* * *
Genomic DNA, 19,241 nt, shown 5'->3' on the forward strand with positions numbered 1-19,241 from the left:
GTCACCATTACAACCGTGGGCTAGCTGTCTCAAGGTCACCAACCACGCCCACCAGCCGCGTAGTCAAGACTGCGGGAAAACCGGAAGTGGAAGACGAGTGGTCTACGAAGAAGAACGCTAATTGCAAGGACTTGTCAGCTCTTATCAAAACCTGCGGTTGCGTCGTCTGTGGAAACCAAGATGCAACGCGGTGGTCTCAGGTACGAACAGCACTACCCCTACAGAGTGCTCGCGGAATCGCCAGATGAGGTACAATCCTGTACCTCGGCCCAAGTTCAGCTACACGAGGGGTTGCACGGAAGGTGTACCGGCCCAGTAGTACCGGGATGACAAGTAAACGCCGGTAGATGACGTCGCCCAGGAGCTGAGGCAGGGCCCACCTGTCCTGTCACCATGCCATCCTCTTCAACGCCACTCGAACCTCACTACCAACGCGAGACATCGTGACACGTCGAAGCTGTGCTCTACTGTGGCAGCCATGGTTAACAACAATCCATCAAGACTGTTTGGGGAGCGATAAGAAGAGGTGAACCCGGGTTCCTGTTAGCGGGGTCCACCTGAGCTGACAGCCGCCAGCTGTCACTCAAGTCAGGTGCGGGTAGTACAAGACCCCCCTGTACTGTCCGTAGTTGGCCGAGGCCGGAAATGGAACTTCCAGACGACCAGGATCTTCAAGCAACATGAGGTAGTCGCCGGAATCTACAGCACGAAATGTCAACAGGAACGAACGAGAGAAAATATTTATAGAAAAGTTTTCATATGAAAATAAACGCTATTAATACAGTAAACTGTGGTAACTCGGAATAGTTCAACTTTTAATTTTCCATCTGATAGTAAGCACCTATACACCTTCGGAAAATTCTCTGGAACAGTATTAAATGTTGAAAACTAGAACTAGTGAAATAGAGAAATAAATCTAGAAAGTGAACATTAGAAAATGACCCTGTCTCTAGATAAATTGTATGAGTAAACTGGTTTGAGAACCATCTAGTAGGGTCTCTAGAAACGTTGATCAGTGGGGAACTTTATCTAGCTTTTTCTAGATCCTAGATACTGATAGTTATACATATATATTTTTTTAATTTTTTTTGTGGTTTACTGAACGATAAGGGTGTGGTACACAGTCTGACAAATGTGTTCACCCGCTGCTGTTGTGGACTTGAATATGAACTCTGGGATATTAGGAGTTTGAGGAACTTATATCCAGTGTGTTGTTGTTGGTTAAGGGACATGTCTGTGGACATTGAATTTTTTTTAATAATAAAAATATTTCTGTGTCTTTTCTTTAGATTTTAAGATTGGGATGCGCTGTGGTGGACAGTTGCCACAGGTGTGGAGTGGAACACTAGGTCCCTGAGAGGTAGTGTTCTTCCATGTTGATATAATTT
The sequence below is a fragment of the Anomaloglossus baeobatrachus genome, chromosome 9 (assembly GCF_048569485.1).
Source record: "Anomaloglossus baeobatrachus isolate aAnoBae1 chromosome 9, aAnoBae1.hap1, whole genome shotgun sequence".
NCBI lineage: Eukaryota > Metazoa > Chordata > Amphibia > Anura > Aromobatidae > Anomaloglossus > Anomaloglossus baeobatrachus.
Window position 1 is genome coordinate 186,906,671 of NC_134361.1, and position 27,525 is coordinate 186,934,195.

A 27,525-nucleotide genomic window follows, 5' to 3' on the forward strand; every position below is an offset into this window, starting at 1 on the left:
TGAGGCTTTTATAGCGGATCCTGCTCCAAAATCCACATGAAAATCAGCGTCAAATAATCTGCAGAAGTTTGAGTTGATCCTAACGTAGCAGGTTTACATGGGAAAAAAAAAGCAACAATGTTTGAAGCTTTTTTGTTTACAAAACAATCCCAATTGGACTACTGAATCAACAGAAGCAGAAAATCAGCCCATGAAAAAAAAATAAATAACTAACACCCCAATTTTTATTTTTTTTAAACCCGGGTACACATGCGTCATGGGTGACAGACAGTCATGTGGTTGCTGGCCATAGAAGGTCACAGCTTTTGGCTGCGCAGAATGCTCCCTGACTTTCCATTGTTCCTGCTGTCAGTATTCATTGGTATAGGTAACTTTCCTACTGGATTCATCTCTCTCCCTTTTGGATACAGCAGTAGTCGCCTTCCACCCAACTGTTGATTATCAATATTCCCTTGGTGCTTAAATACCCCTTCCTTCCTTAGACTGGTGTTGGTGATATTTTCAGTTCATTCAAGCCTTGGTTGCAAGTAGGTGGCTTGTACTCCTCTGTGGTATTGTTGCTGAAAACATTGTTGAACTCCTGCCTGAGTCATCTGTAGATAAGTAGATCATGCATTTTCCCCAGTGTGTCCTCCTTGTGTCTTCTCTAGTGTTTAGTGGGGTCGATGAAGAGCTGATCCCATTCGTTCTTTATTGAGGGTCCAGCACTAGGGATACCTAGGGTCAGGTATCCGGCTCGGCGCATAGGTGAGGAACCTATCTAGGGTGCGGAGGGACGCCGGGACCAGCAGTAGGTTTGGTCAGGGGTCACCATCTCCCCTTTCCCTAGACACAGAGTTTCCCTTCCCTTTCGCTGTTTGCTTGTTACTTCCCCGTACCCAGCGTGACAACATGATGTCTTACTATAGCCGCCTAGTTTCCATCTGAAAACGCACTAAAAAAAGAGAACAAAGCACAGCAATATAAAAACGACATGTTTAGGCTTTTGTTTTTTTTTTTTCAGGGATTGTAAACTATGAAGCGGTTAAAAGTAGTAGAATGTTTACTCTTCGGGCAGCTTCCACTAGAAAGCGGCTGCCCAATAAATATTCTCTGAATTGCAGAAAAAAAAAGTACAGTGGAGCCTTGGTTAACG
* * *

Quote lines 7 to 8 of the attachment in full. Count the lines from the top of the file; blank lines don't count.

A 27,525-nucleotide genomic window follows, 5' to 3' on the forward strand; every position below is an offset into this window, starting at 1 on the left:
TGAGGCTTTTATAGCGGATCCTGCTCCAAAATCCACATGAAAATCAGCGTCAAATAATCTGCAGAAGTTTGAGTTGATCCTAACGTAGCAGGTTTACATGGGAAAAAAAAAGCAACAATGTTTGAAGCTTTTTTGTTTACAAAACAATCCCAATTGGACTACTGAATCAACAGAAGCAGAAAATCAGCCCATGAAAAAAAAATAAATAACTAACACCCCAATTTTTATTTTTTTTAAACCCGGGTACACATGCGTCATGGGTGACAGACAGTCATGTGGTTGCTGGCCATAGAAGGTCACAGCTTTTGGCTGCGCAGAATGCTCCCTGACTTTCCATTGTTCCTGCTGTCAGTATTCATTGGTATAGGTAACTTTCCTACTGGATTCATCTCTCTCCCTTTTGGATACAGCAGTAGTCGCCTTCCACCCAACTGTTGATTATCAATATTCCCTTGGTGCTTAAATACCCCTTCCTTCCTTAGACTGGTGTTGGTGATATTTTCAGTTCATTCAAGCCTTGGTTGCAAGTAGGTGGCTTGTACTCCTCTGTGGTATTGTTGCTGAAAACATTGTTGAACTCCTGCCTGAGTCATCTGTAGATAAGTAGATCATGCATTTTCCCCAGTGTGTCCTCCTTGTGTCTTCTCTAGTGTTTAGTGGGGTCGATGAAGAGCTGATCCCATTCGTTCTTTATTGAGGGTCCAGCACTAGGGATACCTAGGGTCAGGTATCCGGCTCGGCGCATAGGTGAGGAACCTATCTAGGGTGCGGAGGGACGCCGGGACCAGCAGTAGGTTTGGTCAGGGGTCACCATCTCCCCTTTCCCTAGACACAGAGTTTCCCTTCCCTTTCGCTGTTTGCTTGTTACTTCCCCGTACCCAGCGTGACAACATGATGTCTTACTATAGCCGCCTAGTTTCCATCTGAAAACGCACTAAAAAAAGAGAACAAAGCACAGCAATATAAAAACGACATGTTTAGGCTTTTGTTTTTTTTTTTTCAGGGATTGTAAACTATGAAGCGGTTAAAAGTAGTAGAATGTTTACTCTTCGGGCAGCTTCCACTAGAAAGCGGCTGCCCAATAAATATTCTCTGAATTGCAGAAAAAAAAAGTACAGTGGAGCCTTGGTTAACG